The goal of all this is to fig­ure out how much you need to save ev­ery month to be able to re­tire com­fort­ably at the age of 65. Your IFA will be use­ful for this, or you can use free dig­i­tal fi­nan­cial plan­ning tools such as Sygnia’s Robo-ad­vi­sor (www.sygnia.co.za/roboad­vi­sor/ sygnia-roboad­vi­sor).

LES­SON 3 We are all go­ing to live longer than our par­ents

Many of the new tech­nolo­gies be­ing de­vel­oped are to find ways to fight dis­ease and pro­long life. Stem cells, genome map­ping, DNA splic­ing and other ex­per­i­men­tal treat­ments, sup­ported by the greater pro­cess­ing power un­leashed by ar­ti­fi­cial in­tel­li­gence and ma­chine learn­ing, are al­ready lead­ing to great suc­cesses in di­ag­nos­tic medicine and in quicker and more ef­fec­tive treat­ment of con­di­tions such as can­cer, car­diac dis­eases, paral­y­sis, blind­ness and many oth­ers. At the ex­treme, dis­eases as we know them to­day could be erad­i­cated within the next 20 years.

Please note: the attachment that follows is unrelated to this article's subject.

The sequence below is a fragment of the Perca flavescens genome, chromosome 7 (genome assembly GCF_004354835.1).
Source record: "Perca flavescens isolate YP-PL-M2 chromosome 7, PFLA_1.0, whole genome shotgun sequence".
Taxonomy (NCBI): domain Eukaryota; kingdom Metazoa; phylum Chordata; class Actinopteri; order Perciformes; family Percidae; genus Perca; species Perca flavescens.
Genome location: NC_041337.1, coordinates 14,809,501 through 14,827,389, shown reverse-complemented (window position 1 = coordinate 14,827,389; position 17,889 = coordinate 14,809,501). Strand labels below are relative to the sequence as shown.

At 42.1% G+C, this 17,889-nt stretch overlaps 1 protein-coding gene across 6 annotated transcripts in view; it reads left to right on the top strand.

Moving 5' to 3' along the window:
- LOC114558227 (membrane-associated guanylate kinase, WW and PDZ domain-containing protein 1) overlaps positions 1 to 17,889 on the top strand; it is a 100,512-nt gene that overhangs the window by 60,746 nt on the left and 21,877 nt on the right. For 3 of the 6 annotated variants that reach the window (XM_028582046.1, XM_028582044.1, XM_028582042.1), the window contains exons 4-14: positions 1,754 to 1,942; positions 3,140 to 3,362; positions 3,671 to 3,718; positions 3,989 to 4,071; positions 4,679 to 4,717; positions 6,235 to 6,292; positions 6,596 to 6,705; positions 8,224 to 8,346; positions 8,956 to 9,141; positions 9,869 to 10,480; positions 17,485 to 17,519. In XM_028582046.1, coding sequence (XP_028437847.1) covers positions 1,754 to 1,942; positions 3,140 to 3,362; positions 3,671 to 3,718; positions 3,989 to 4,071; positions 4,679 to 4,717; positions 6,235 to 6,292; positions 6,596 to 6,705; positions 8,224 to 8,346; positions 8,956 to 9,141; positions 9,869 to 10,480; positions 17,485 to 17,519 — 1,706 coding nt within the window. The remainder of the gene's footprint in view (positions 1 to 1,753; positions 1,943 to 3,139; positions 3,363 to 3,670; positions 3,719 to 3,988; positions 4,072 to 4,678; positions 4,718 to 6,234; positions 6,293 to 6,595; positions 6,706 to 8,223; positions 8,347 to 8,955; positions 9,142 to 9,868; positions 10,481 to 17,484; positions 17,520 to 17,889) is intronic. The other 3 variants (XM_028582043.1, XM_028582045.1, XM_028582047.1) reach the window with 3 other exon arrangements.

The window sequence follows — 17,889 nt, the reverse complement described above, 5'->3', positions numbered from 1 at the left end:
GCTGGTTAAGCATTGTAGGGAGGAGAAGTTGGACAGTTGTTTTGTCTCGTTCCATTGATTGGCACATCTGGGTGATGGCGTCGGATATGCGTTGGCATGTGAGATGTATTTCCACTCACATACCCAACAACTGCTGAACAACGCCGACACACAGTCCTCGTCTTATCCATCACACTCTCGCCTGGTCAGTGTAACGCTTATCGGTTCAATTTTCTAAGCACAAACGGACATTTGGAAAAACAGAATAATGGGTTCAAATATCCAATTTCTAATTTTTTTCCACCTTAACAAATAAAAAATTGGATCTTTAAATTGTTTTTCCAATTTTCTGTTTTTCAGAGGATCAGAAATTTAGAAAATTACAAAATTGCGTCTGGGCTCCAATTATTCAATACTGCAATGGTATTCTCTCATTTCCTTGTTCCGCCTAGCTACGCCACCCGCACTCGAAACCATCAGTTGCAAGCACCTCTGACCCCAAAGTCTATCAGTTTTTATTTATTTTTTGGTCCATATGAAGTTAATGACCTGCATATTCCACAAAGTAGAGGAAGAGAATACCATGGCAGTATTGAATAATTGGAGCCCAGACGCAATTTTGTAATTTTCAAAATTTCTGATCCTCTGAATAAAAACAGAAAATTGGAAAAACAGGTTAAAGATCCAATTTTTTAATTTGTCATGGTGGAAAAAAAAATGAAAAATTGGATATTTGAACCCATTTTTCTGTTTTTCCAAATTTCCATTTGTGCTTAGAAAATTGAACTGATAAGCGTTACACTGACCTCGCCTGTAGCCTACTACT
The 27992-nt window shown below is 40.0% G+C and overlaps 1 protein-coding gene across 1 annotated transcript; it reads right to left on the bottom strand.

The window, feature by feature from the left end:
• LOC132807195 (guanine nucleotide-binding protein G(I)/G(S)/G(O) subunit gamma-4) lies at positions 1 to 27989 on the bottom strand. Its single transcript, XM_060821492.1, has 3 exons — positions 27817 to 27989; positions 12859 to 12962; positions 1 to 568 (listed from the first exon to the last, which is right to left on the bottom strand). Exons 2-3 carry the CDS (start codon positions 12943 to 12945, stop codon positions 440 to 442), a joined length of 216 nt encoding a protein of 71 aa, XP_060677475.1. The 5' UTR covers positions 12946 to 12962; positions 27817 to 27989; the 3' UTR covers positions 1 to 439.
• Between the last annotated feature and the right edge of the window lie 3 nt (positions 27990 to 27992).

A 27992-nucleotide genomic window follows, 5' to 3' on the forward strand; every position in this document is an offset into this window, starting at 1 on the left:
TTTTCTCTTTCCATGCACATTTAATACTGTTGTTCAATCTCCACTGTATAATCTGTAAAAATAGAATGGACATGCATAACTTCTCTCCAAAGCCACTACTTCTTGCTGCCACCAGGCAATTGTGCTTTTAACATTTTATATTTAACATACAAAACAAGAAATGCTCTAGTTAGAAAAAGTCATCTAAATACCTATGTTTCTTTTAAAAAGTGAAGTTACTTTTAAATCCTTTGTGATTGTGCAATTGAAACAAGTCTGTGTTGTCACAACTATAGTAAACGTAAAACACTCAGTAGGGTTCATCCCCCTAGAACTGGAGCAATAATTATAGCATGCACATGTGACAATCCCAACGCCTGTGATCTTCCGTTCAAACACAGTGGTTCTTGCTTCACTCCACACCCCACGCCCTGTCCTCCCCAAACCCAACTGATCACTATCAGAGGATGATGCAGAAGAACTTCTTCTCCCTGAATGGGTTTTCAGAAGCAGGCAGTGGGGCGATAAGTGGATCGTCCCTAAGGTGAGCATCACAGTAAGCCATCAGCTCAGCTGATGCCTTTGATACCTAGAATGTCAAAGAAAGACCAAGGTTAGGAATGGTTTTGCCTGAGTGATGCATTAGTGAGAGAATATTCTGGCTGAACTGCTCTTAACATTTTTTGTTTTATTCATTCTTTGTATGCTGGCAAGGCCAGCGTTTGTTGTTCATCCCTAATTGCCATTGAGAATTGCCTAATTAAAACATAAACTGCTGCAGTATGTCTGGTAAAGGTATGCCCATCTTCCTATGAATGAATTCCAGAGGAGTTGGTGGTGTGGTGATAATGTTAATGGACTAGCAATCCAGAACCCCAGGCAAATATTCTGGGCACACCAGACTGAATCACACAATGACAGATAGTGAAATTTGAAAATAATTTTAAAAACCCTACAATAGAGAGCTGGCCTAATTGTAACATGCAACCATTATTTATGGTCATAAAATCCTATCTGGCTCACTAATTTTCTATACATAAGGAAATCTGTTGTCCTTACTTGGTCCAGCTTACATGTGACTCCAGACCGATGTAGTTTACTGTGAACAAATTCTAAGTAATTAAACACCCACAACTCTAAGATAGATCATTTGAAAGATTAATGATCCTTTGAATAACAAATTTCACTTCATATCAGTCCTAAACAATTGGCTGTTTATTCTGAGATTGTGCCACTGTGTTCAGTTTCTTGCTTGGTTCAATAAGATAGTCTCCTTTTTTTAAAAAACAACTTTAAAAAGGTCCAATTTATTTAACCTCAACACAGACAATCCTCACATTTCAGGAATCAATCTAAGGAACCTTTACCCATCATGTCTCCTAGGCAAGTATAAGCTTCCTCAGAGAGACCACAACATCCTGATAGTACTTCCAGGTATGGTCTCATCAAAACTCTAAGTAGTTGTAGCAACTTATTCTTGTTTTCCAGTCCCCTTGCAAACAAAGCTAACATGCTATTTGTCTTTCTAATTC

Now, imag­ine a life­span that is 30% longer; in­stead of an av­er­age life expectancy of 78, you could eas­ily live to 100 and be­yond. We need to start re­think­ing 65 as be­ing the stan­dard re­tire­ment age. On one hand, peo­ple will need to work longer to be able to sup­port them­selves fi­nan­cially for longer. On the other hand, im­prove­ments in health­care and cog­ni­tive rea­son­ing mean that these peo­ple are more than ca­pa­ble and will­ing to do so. Sec­ond ca­reers af­ter the age of 65 will be­come more com­mon. But at the very least, you need to start saving more to­day, as your wealth on re­tire­ment will have to last a great deal longer.

LES­SON 4 Fees are the en­emy of sav­ings

There are three fac­tors that de­ter­mine how much your sav­ings will grow: • the amounts you reg­u­larly save • the re­turns you earn, and • the time pe­riod over which you save You can im­prove the first by bud­get­ing care­fully and pri­ori­tis­ing saving.

You can con­trol the sec­ond by choos­ing sen­si­ble in­vest­ment strate­gies and by be­ing care­ful about how much you pay away in fees.

And you can make a dif­fer­ence in the third by start­ing to save as early in life as pos­si­ble.